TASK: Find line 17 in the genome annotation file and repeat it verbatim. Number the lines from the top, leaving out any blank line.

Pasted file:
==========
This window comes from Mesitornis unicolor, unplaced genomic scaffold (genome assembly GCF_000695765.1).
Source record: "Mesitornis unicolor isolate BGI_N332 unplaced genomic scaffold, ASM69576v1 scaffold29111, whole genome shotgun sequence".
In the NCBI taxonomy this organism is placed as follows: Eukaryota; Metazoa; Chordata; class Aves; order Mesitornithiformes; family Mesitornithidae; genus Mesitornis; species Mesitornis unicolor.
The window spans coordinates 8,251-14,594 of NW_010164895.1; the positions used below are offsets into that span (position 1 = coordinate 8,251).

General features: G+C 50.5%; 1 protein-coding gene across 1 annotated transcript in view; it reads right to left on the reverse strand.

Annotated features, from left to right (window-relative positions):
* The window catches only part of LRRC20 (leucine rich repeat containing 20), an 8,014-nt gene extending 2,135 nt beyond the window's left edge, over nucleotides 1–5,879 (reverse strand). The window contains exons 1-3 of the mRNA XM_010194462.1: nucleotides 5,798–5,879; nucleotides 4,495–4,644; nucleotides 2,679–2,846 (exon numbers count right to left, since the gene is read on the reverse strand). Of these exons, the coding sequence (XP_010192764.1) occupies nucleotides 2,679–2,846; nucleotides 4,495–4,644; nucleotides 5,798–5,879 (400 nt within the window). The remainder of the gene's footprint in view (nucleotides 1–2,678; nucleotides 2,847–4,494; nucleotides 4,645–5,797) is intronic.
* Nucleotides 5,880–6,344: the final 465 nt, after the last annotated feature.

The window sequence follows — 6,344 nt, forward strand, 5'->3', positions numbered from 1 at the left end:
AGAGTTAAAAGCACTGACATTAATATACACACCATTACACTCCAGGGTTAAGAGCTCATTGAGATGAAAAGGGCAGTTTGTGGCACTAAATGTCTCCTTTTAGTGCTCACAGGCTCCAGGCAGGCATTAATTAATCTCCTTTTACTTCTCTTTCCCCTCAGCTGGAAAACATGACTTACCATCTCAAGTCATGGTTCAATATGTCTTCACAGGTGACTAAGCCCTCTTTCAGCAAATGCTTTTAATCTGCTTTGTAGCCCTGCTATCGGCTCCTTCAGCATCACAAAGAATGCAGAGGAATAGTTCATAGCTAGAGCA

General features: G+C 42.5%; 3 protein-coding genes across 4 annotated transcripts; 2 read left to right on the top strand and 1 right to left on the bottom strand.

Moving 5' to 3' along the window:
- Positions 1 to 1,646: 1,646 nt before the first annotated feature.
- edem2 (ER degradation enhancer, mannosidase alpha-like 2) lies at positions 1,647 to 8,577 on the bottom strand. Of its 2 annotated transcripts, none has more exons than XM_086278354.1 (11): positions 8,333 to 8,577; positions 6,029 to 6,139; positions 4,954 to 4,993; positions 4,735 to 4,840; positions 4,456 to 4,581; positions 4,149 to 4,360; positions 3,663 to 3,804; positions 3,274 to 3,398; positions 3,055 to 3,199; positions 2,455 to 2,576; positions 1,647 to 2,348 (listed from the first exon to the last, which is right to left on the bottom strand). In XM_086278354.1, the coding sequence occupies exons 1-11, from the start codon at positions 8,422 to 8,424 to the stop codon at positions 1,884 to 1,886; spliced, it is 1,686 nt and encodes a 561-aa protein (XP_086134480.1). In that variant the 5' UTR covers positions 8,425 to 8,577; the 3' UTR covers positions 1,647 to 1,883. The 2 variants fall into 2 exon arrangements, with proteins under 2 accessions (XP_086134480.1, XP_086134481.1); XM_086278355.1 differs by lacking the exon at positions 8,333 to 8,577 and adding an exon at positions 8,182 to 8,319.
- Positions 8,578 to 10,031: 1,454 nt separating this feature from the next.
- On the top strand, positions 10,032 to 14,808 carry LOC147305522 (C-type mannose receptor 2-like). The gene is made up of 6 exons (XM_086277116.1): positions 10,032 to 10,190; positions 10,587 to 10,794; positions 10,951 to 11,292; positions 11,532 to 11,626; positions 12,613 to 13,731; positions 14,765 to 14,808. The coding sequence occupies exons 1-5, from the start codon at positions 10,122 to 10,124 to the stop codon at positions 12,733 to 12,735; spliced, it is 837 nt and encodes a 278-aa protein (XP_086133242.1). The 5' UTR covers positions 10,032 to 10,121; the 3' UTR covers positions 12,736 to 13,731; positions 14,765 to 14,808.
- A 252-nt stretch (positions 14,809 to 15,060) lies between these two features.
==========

- A 252-nt stretch (positions 14,809 to 15,060) lies between these two features.